“A customer needs to know you are going to be there on a continuous basis,” said Koren Kirby, vice president and sales representative for Presto Frame and Moulding. “I know when I first started going out and selling in the area, there were customers I went to who said, `Look, I’ve never seen you before and I don’t know who you are. I’m not going to buy from you the first, second or third time.’ But then, on the fourth visit, they’d write a huge order. They wanted to make sure I was going to keep coming back.”

“Customers reason that they could write an order and never see you again. People need to know that you’re going to be available to them,” continued Kirby.

“I’m sure you’ve heard the expression about `making the close,’ as the most important aspect in a salesperson’s job,” said Raphael. “I’ve always been unhappy with that phrase because to me, that implies shutting the door and walking away. To me, when a sale is made, it is the beginning of the next sale.”

Knowing Your Customer

Knowledge of the customer is another fundamental aspect to building a strong relationship. This helps personalize service to each customer.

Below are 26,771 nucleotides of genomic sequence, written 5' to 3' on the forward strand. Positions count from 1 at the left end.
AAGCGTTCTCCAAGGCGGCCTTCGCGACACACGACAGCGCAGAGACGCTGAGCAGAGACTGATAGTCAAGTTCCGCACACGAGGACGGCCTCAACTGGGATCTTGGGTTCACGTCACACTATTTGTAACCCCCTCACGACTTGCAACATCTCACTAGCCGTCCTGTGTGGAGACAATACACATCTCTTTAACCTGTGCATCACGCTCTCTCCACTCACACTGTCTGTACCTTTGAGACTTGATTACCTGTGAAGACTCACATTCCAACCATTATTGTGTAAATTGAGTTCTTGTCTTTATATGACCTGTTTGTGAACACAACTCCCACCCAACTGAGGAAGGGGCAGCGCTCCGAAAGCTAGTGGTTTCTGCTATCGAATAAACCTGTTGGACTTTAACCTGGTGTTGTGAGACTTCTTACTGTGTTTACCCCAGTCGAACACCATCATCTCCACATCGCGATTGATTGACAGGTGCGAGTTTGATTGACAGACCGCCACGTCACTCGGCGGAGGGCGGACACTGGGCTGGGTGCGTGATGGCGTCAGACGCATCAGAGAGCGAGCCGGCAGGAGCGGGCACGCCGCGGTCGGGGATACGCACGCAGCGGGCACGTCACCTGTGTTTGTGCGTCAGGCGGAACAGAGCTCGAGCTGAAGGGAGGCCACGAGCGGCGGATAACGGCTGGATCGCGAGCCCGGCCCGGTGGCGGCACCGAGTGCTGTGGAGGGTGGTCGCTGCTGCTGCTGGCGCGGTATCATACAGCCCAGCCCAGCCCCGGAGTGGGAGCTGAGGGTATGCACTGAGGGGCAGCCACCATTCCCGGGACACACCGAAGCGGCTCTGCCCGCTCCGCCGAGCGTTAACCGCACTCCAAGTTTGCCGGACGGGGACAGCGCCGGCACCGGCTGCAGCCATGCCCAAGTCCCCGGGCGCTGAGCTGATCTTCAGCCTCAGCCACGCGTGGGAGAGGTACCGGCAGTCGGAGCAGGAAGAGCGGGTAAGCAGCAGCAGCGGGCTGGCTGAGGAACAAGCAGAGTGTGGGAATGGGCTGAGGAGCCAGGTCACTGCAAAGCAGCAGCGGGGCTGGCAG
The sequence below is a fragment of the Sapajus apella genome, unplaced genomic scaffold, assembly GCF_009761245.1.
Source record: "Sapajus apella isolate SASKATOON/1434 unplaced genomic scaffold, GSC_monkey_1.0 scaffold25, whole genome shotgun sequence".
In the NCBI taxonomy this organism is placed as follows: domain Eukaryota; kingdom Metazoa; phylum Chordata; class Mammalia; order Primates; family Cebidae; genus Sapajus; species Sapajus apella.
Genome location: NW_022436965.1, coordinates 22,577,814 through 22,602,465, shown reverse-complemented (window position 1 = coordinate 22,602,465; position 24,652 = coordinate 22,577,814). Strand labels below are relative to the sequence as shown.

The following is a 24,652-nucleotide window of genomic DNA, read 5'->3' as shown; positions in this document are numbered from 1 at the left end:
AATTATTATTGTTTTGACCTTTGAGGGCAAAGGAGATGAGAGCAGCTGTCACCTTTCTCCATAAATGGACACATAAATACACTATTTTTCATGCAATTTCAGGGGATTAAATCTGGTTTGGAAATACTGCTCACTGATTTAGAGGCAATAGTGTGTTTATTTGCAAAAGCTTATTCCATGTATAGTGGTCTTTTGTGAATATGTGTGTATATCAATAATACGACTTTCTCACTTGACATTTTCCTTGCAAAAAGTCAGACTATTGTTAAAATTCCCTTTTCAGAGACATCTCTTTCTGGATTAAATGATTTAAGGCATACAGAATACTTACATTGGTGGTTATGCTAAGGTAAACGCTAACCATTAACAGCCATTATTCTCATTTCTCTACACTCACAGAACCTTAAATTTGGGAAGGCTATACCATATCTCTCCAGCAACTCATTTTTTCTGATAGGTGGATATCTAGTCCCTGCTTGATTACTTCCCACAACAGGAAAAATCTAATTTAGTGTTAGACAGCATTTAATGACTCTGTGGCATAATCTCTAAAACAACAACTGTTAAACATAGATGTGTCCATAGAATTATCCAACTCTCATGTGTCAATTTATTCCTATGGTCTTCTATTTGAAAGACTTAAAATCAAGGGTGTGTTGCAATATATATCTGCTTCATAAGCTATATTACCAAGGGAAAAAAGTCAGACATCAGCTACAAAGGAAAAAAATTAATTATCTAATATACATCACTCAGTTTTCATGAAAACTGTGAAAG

Some companies provide their sales forces with computer programs to provide individualized analysis based on a store’s sales record. “We can suggest to a [frame shop owner] certain mouldings they could stock because we see what their track record is and what sells best for them,” said Scottie Sandstrom, senior sales representative, CPF of Larson-Juhl. “We can also highlight products that have a terrific success overall in their region or across the country which they are not currently selling but could be successful for them.”

Figuring out a frame shop’s needs involves a lot of one-on-one time and listening on the part of the good sales rep. “The first thing I do is give the customer the opportunity to tell me what their concerns are,” said Cynthia Stokes, vice president of sales for Max Moulding. “Then I address each of their concerns individually. If I don’t know the answer to a question, I find it out and get back to them immediately. I am very honest and genuine in my approach and I take customers very seriously.”

At Victor Moulding, its company philosophy reflects its commitment to servicing the frame shops and listening to their needs. “From the top on down, it’s whatever it takes to serve a customer,” said David Ganguet, national sales manager. “There are many times when I come into the office and find the president of the company waiting on a customer because they just happened to make eye contact and they struck up a conversation. She asks them, `What are we doing right and what could we do better for you?’ We feel that if you take care of people, the money will come.”

“A good sales rep needs to build a strong relationship with a customer, not just to build trust, but so the rep has knowledge of what the customer needs,” said Kirby. “The customer knows that the rep would not steer the customer into something that isn’t saleable for them.”